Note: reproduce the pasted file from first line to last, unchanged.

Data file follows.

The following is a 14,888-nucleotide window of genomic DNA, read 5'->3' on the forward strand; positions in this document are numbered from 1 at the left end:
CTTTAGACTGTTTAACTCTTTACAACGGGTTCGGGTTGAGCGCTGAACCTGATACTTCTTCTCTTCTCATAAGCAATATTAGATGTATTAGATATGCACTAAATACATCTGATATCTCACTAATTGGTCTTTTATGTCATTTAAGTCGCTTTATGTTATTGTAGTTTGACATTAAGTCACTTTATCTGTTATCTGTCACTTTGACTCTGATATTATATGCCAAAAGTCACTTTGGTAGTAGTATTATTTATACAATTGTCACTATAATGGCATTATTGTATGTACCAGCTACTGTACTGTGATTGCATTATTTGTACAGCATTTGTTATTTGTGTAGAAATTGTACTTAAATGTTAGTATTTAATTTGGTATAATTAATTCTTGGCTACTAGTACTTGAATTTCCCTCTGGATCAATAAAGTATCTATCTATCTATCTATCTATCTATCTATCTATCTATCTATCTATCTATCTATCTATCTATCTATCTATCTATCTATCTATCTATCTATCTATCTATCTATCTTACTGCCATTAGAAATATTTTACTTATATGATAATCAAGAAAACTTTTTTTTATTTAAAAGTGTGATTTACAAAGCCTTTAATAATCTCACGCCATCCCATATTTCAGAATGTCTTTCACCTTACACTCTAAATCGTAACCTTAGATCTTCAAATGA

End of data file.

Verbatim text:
The following is a 14,888-nucleotide window of genomic DNA, read 5'->3' on the forward strand; positions in this document are numbered from 1 at the left end:
CTTTAGACTGTTTAACTCTTTACAACGGGTTCGGGTTGAGCGCTGAACCTGATACTTCTTCTCTTCTCATAAGCAATATTAGATGTATTAGATATGCACTAAATACATCTGATATCTCACTAATTGGTCTTTTATGTCATTTAAGTCGCTTTATGTTATTGTAGTTTGACATTAAGTCACTTTATCTGTTATCTGTCACTTTGACTCTGATATTATATGCCAAAAGTCACTTTGGTAGTAGTATTATTTATACAATTGTCACTATAATGGCATTATTGTATGTACCAGCTACTGTACTGTGATTGCATTATTTGTACAGCATTTGTTATTTGTGTAGAAATTGTACTTAAATGTTAGTATTTAATTTGGTATAATTAATTCTTGGCTACTAGTACTTGAATTTCCCTCTGGATCAATAAAGTATCTATCTATCTATCTATCTATCTATCTATCTATCTATCTATCTATCTATCTATCTATCTATCTATCTATCTATCTATCTATCTATCTATCTATCTATCTATCTTACTGCCATTAGAAATATTTTACTTATATGATAATCAAGAAAACTTTTTTTTATTTAAAAGTGTGATTTACAAAGCCTTTAATAATCTCACGCCATCCCATATTTCAGAATGTCTTTCACCTTACACTCTAAATCGTAACCTTAGATCTTCAAATGA